|This article does not cite any references or sources. (December 2009)|
A Chamber Tumulus is a large megalithic construct found in certain early neolithic societies. They have been uncovered along the Atlantic coastline in northern Europe, in countries such as France, Spain, Portugal and Ireland. These megaliths have also been found in southern Scandinavia, primarily in Scania and Falbygden. In Denmark there are numerous older megaliths, less advanced that the versions elsewhere, thought to be monuments marking communal burial places.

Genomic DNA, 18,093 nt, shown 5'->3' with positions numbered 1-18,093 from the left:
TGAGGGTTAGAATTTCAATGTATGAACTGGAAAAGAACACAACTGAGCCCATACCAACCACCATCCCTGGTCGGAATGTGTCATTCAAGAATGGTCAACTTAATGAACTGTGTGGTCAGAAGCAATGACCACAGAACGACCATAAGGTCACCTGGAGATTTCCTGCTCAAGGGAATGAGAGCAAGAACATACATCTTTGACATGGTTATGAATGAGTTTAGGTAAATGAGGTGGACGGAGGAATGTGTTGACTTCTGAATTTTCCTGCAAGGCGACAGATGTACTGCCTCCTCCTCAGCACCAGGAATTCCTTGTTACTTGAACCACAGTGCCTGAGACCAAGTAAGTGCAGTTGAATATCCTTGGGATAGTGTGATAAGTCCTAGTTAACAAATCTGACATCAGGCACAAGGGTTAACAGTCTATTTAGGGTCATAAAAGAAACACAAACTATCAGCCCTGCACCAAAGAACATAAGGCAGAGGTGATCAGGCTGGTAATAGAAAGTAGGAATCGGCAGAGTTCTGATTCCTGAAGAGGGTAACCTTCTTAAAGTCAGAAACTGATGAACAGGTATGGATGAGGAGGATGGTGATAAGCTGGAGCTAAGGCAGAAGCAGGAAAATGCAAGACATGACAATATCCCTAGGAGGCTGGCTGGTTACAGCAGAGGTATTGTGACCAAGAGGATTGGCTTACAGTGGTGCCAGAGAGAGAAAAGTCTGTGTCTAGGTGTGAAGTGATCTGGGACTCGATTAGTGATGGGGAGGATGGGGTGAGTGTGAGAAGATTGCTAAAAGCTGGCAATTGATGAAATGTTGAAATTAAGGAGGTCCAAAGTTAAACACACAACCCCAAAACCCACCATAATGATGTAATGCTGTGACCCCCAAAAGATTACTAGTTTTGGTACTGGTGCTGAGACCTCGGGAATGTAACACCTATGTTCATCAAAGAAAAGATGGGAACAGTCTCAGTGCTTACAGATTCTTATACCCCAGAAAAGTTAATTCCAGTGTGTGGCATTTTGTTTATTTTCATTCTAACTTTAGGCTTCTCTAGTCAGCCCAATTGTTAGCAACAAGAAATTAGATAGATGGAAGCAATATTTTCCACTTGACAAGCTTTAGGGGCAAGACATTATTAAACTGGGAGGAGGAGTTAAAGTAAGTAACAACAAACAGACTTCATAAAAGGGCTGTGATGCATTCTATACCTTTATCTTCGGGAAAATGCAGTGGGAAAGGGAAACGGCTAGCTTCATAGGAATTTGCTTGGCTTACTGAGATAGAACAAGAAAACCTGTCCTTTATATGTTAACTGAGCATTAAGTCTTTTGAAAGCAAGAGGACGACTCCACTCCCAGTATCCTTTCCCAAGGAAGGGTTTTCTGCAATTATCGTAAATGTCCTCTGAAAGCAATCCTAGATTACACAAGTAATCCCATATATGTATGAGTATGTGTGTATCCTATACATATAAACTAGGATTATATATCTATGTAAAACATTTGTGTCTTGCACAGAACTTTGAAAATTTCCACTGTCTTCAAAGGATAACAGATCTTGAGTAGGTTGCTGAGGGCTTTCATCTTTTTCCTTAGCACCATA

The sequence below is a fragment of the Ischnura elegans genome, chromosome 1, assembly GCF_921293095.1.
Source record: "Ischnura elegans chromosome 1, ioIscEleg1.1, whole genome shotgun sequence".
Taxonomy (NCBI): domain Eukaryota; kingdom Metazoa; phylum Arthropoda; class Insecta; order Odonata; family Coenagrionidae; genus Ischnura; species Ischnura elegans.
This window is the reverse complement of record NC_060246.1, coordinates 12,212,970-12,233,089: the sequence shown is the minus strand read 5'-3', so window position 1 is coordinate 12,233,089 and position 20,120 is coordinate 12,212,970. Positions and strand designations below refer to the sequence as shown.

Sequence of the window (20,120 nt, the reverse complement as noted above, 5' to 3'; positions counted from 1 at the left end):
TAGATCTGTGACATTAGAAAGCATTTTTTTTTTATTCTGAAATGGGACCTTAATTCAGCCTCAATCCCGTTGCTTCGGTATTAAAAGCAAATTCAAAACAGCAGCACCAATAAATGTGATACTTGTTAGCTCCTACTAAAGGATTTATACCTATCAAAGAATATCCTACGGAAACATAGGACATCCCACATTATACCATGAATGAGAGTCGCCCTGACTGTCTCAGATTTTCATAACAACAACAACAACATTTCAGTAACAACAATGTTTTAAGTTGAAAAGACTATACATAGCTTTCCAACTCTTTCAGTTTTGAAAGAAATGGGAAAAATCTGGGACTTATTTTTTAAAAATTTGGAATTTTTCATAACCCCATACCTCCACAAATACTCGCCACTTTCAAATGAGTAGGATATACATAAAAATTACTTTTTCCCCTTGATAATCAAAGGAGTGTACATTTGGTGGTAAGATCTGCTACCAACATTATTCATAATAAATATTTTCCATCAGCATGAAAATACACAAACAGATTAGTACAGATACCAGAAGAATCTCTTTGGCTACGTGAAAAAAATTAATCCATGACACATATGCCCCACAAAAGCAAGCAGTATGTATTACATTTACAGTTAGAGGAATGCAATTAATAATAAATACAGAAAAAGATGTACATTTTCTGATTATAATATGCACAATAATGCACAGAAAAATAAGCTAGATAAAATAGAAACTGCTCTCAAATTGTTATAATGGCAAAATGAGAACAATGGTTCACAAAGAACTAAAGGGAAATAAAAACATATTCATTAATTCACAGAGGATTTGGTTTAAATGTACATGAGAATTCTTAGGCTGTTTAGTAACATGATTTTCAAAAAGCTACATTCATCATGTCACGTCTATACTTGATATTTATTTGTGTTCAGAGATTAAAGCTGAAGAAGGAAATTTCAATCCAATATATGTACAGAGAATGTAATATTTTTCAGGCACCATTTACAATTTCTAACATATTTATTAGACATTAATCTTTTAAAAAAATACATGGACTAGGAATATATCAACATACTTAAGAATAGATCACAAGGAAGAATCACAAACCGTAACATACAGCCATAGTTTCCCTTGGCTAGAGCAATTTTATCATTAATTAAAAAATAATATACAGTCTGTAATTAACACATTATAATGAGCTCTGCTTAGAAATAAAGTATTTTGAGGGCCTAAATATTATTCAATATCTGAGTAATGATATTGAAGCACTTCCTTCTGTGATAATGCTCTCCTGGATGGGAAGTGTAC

The constructs predate the Egyptian pyramids, dating back to circa 6000-3000 B.C., depending on place of construction. Before the large farming reforms of the 19th century there were supposed to have been at least 10,000 of the older megaliths in Denmark. The more sophisticated later version does not appear in Denmark.
The practice of building these monuments is conjectured to have originated in Ireland or on the Atlantic coast of France where the oldest and largest versions of the monuments has been risen.
The newest of those monuments are located in Scandinavia, but pale in sophistication and complexity when compared with the megaliths along the Atlantic coast.